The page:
Try Me Bicycle: 'Big Small'

  • Playlist
  • Embed
    <iframe src="" width="100%" height="290" frameborder="0" scrolling="no" title="NPR embedded audio player">
bicycle 300 i
bicycle 300

Try Me Bicycle makes gorgeous, reflective music, with simple piano and guitar lines that drift blissfully on Summery breezes. The lush, three-part harmonies on their debut CD, Voicings, are the real standout, made even more memorable by carefully crafted, delicate melodies. It's a sweet, inspired mix of songs perfect for daydreaming on a lazy afternoon.

Much of Voices was built around one of the first songs written for the album, "Big Small." "'Big Small' was really the building block and approach for the entire album," says Try Me Bicycle frontman Andy Naylor. "We wanted it to be simple. Originally, it was just one vocal and an acoustic guitar. We were striving to keep 'Big Small' stripped down, but when we recorded them with the vocal harmony and piano, it felt like it gave the song a more concrete picture without sacrificing any of the original hopes."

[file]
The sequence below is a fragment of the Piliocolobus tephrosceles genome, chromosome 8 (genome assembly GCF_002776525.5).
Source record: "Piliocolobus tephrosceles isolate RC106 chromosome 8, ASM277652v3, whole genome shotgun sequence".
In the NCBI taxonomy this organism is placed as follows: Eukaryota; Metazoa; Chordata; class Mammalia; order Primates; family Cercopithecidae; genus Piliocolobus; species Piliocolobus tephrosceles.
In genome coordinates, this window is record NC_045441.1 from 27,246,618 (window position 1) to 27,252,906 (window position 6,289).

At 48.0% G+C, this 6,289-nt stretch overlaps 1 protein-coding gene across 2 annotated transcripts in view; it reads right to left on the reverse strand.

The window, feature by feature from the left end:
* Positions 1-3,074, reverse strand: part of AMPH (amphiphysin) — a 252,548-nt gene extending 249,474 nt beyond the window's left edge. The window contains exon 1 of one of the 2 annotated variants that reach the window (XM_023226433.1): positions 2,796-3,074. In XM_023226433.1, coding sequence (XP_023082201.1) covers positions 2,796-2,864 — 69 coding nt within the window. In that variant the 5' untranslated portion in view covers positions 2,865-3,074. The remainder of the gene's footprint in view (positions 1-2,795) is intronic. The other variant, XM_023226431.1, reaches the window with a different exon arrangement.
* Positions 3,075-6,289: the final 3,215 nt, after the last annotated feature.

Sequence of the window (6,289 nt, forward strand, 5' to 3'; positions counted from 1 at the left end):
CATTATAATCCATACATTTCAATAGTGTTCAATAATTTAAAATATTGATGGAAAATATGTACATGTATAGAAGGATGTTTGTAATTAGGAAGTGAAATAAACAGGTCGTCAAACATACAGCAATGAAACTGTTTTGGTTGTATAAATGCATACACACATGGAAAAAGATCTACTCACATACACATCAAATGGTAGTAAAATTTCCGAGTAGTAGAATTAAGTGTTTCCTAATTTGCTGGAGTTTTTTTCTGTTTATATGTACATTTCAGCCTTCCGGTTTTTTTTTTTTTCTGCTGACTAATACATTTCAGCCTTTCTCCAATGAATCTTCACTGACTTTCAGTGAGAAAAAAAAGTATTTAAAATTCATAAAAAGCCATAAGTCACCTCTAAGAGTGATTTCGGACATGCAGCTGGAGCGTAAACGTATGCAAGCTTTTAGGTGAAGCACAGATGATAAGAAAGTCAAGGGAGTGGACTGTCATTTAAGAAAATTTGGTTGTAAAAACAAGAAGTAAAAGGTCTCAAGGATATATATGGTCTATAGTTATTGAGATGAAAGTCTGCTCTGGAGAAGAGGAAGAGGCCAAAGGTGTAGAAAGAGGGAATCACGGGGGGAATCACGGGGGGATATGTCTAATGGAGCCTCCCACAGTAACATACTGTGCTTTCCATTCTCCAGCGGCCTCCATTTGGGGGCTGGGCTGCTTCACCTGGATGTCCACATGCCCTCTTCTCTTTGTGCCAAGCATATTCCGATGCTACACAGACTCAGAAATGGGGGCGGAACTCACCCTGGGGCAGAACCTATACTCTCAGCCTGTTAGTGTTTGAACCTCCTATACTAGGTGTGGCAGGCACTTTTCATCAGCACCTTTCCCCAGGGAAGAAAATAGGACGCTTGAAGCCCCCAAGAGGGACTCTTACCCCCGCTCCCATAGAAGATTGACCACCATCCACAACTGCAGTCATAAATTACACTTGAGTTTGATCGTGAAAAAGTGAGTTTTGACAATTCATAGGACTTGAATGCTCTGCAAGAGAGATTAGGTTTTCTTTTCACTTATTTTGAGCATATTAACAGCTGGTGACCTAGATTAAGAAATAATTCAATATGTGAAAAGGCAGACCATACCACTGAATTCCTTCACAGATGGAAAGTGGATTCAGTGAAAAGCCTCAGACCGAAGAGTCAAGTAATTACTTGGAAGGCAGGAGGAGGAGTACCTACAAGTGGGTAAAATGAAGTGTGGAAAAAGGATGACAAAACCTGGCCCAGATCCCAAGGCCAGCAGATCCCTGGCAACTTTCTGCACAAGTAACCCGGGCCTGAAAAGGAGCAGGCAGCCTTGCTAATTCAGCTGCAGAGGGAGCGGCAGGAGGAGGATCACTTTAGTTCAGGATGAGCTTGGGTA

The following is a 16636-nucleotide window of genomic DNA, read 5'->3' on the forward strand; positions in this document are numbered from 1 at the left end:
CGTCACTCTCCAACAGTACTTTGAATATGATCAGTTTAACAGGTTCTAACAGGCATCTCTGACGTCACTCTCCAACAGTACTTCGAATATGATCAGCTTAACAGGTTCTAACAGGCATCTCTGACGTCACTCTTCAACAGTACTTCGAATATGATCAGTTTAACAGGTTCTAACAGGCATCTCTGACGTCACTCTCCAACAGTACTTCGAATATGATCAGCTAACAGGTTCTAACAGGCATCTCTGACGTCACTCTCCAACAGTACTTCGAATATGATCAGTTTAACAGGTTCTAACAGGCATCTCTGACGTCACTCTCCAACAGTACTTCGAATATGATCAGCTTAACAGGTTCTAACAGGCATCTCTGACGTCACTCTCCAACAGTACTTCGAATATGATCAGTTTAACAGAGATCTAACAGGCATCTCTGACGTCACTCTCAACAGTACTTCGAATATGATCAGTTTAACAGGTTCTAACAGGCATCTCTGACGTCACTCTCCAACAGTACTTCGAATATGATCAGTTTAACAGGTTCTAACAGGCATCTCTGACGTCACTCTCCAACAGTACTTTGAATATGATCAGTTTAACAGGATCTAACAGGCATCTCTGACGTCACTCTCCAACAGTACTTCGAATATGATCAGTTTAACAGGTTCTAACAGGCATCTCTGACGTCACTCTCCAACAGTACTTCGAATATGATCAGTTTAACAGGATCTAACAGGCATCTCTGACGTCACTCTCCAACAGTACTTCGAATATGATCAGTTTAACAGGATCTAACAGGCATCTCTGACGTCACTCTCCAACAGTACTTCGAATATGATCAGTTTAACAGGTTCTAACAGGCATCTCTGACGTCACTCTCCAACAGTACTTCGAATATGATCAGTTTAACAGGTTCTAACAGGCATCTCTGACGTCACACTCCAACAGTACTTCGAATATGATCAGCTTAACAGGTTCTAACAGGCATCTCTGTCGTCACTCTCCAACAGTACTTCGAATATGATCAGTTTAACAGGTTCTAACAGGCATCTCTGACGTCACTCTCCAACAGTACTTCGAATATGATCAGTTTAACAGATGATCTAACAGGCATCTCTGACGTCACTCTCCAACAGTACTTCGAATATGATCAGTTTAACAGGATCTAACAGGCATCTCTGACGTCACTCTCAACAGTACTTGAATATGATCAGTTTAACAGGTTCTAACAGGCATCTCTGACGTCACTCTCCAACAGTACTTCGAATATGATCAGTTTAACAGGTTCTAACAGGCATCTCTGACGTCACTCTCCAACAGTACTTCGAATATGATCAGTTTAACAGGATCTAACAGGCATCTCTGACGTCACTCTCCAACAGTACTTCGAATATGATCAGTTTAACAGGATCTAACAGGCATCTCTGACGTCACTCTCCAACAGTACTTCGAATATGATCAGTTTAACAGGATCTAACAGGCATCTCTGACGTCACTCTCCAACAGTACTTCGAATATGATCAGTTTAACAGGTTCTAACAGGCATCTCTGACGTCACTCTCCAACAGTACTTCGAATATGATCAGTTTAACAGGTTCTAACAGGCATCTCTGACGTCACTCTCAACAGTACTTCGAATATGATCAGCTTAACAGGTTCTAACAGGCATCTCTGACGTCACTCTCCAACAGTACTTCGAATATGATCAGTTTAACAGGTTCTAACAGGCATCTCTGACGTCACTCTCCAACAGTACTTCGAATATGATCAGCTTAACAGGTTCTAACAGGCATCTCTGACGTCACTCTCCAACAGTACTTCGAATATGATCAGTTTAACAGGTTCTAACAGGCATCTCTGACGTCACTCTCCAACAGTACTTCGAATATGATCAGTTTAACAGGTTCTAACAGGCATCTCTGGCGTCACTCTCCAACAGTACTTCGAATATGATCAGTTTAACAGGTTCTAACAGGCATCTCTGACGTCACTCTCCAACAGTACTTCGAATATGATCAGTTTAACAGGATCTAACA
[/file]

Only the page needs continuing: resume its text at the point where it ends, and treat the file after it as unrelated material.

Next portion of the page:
Naylor and the rest of the group wanted to keep all the compositions loose and free of any "distracting frills."

"Big Small" grew out of a journal entry Naylor wrote about the importance of being humble. "The world wasn't created by me nor does it revolve around me," he says. "I have no foresight into my future other than its scary not knowing what it is and where it will lead. But if I reflect on history, it's pretty easy to become narcissistic and forget the fellow next to me. I'd much rather stay in a smalltime mindset. Ultimately I wrote 'Big Small' for 'future me,' as a reminder of my own

fallibility, and to pursue love and graciousness over ego. Smaller is bigger."

Naylor formed Try Me Bicycle in 2005 in Phoenix, Ariz. with Jay Novak on bass and Jacob Koller on piano. The trio gets additional support from percussionist Nathan Geer, Laraine Kaizer on violin, Will Hendricks on guitars, and Gerald Dowd on drums.

Download this song in the Second Stage podcast.

Yesterday's Second Stage artist.



Please keep your community civil. All comments must follow the Community rules and Terms of Use. NPR reserves the right to use the comments we receive, in whole or in part, and to use the commenter's name and location, in any medium. See also the Terms of Use, Privacy Policy and Community FAQ.

NPR thanks our sponsors

Become an NPR sponsor